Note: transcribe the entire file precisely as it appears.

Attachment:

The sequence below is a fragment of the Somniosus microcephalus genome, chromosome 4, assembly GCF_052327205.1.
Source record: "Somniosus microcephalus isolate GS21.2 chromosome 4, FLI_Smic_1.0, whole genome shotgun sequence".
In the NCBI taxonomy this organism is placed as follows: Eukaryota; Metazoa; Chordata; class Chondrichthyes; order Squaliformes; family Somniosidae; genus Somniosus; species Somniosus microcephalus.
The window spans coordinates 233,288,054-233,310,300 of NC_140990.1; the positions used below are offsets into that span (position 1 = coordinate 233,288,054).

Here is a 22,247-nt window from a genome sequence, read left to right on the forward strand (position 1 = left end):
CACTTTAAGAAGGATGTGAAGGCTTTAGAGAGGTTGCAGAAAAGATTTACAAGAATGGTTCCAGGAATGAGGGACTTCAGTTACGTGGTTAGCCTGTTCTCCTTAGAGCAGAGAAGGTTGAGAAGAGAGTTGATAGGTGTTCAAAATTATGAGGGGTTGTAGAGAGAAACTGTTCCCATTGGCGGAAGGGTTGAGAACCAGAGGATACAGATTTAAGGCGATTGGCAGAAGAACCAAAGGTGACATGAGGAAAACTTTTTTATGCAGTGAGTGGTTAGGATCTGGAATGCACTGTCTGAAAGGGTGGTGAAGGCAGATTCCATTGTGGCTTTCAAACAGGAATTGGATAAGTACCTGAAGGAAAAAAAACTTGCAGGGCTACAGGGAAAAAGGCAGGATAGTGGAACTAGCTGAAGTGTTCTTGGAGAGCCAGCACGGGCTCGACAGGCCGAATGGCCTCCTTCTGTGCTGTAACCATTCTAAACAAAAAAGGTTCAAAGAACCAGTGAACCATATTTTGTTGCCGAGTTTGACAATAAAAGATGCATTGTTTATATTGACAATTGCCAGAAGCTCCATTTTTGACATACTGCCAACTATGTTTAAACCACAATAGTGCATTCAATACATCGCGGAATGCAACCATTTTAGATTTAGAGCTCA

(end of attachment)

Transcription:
The sequence below is a fragment of the Somniosus microcephalus genome, chromosome 4, assembly GCF_052327205.1.
Source record: "Somniosus microcephalus isolate GS21.2 chromosome 4, FLI_Smic_1.0, whole genome shotgun sequence".
In the NCBI taxonomy this organism is placed as follows: Eukaryota; Metazoa; Chordata; class Chondrichthyes; order Squaliformes; family Somniosidae; genus Somniosus; species Somniosus microcephalus.
The window spans coordinates 233,288,054-233,310,300 of NC_140990.1; the positions used below are offsets into that span (position 1 = coordinate 233,288,054).

Here is a 22,247-nt window from a genome sequence, read left to right on the forward strand (position 1 = left end):
CACTTTAAGAAGGATGTGAAGGCTTTAGAGAGGTTGCAGAAAAGATTTACAAGAATGGTTCCAGGAATGAGGGACTTCAGTTACGTGGTTAGCCTGTTCTCCTTAGAGCAGAGAAGGTTGAGAAGAGAGTTGATAGGTGTTCAAAATTATGAGGGGTTGTAGAGAGAAACTGTTCCCATTGGCGGAAGGGTTGAGAACCAGAGGATACAGATTTAAGGCGATTGGCAGAAGAACCAAAGGTGACATGAGGAAAACTTTTTTATGCAGTGAGTGGTTAGGATCTGGAATGCACTGTCTGAAAGGGTGGTGAAGGCAGATTCCATTGTGGCTTTCAAACAGGAATTGGATAAGTACCTGAAGGAAAAAAAACTTGCAGGGCTACAGGGAAAAAGGCAGGATAGTGGAACTAGCTGAAGTGTTCTTGGAGAGCCAGCACGGGCTCGACAGGCCGAATGGCCTCCTTCTGTGCTGTAACCATTCTAAACAAAAAAGGTTCAAAGAACCAGTGAACCATATTTTGTTGCCGAGTTTGACAATAAAAGATGCATTGTTTATATTGACAATTGCCAGAAGCTCCATTTTTGACATACTGCCAACTATGTTTAAACCACAATAGTGCATTCAATACATCGCGGAATGCAACCATTTTAGATTTAGAGCTCA